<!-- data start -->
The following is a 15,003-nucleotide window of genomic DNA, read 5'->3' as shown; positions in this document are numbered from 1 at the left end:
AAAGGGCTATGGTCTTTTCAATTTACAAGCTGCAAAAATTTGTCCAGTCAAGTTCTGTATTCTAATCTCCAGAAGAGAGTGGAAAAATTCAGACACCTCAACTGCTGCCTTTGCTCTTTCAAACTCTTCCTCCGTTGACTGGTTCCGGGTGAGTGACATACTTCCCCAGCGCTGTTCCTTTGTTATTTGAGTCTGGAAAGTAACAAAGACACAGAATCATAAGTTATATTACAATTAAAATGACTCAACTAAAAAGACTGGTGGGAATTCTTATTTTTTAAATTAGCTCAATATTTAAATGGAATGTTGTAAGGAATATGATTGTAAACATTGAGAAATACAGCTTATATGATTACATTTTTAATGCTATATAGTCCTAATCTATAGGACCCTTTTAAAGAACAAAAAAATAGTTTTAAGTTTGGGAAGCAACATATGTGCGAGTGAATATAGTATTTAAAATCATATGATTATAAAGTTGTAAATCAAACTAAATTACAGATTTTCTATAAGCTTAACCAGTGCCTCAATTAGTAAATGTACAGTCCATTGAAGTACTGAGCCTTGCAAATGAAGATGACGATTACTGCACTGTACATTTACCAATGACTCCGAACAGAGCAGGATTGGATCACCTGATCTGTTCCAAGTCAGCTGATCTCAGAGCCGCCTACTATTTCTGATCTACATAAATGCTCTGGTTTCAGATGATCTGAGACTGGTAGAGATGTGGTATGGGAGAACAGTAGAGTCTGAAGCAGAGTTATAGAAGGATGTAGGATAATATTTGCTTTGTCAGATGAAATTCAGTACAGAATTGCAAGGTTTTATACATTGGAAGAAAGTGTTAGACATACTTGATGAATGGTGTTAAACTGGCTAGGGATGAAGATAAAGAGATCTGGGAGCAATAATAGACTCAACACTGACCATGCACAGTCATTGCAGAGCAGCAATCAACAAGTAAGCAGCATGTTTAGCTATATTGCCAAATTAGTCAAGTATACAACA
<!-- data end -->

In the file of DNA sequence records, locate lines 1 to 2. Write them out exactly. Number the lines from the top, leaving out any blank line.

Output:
The following is a 15,003-nucleotide window of genomic DNA, read 5'->3' as shown; positions in this document are numbered from 1 at the left end:
AAAGGGCTATGGTCTTTTCAATTTACAAGCTGCAAAAATTTGTCCAGTCAAGTTCTGTATTCTAATCTCCAGAAGAGAGTGGAAAAATTCAGACACCTCAACTGCTGCCTTTGCTCTTTCAAACTCTTCCTCCGTTGACTGGTTCCGGGTGAGTGACATACTTCCCCAGCGCTGTTCCTTTGTTATTTGAGTCTGGAAAGTAACAAAGACACAGAATCATAAGTTATATTACAATTAAAATGACTCAACTAAAAAGACTGGTGGGAATTCTTATTTTTTAAATTAGCTCAATATTTAAATGGAATGTTGTAAGGAATATGATTGTAAACATTGAGAAATACAGCTTATATGATTACATTTTTAATGCTATATAGTCCTAATCTATAGGACCCTTTTAAAGAACAAAAAAATAGTTTTAAGTTTGGGAAGCAACATATGTGCGAGTGAATATAGTATTTAAAATCATATGATTATAAAGTTGTAAATCAAACTAAATTACAGATTTTCTATAAGCTTAACCAGTGCCTCAATTAGTAAATGTACAGTCCATTGAAGTACTGAGCCTTGCAAATGAAGATGACGATTACTGCACTGTACATTTACCAATGACTCCGAACAGAGCAGGATTGGATCACCTGATCTGTTCCAAGTCAGCTGATCTCAGAGCCGCCTACTATTTCTGATCTACATAAATGCTCTGGTTTCAGATGATCTGAGACTGGTAGAGATGTGGTATGGGAGAACAGTAGAGTCTGAAGCAGAGTTATAGAAGGATGTAGGATAATATTTGCTTTGTCAGATGAAATTCAGTACAGAATTGCAAGGTTTTATACATTGGAAGAAAGTGTTAGACATACTTGATGAATGGTGTTAAACTGGCTAGGGATGAAGATAAAGAGATCTGGGAGCAATAATAGACTCAACACTGACCATGCACAGTCATTGCAGAGCAGCAATCAACAAGTAAGCAGCATGTTTAGCTATATTGCCAAATTAGTCAAGTATACAACA